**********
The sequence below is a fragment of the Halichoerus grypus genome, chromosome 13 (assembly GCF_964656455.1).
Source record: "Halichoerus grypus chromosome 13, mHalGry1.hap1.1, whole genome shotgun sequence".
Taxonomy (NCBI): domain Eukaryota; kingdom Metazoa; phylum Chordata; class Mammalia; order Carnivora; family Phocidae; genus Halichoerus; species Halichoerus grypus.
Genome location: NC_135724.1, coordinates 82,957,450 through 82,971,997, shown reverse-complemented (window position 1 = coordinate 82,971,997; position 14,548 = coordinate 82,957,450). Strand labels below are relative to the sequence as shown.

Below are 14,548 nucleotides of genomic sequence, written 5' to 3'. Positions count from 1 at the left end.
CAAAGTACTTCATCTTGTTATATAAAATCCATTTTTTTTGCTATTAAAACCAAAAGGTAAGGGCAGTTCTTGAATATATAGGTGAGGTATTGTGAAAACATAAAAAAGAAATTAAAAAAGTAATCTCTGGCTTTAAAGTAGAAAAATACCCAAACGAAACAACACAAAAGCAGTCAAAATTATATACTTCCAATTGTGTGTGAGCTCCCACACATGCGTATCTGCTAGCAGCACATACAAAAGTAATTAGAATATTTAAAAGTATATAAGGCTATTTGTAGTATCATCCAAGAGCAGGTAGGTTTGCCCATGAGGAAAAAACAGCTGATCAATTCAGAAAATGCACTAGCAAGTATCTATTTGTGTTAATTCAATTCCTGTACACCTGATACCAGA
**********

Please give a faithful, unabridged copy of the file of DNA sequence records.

The sequence below is a fragment of the Halichoerus grypus genome, chromosome 13 (assembly GCF_964656455.1).
Source record: "Halichoerus grypus chromosome 13, mHalGry1.hap1.1, whole genome shotgun sequence".
Taxonomy (NCBI): domain Eukaryota; kingdom Metazoa; phylum Chordata; class Mammalia; order Carnivora; family Phocidae; genus Halichoerus; species Halichoerus grypus.
Genome location: NC_135724.1, coordinates 82,957,450 through 82,971,997, shown reverse-complemented (window position 1 = coordinate 82,971,997; position 14,548 = coordinate 82,957,450). Strand labels below are relative to the sequence as shown.

Below are 14,548 nucleotides of genomic sequence, written 5' to 3'. Positions count from 1 at the left end.
CAAAGTACTTCATCTTGTTATATAAAATCCATTTTTTTTGCTATTAAAACCAAAAGGTAAGGGCAGTTCTTGAATATATAGGTGAGGTATTGTGAAAACATAAAAAAGAAATTAAAAAAGTAATCTCTGGCTTTAAAGTAGAAAAATACCCAAACGAAACAACACAAAAGCAGTCAAAATTATATACTTCCAATTGTGTGTGAGCTCCCACACATGCGTATCTGCTAGCAGCACATACAAAAGTAATTAGAATATTTAAAAGTATATAAGGCTATTTGTAGTATCATCCAAGAGCAGGTAGGTTTGCCCATGAGGAAAAAACAGCTGATCAATTCAGAAAATGCACTAGCAAGTATCTATTTGTGTTAATTCAATTCCTGTACACCTGATACCAGA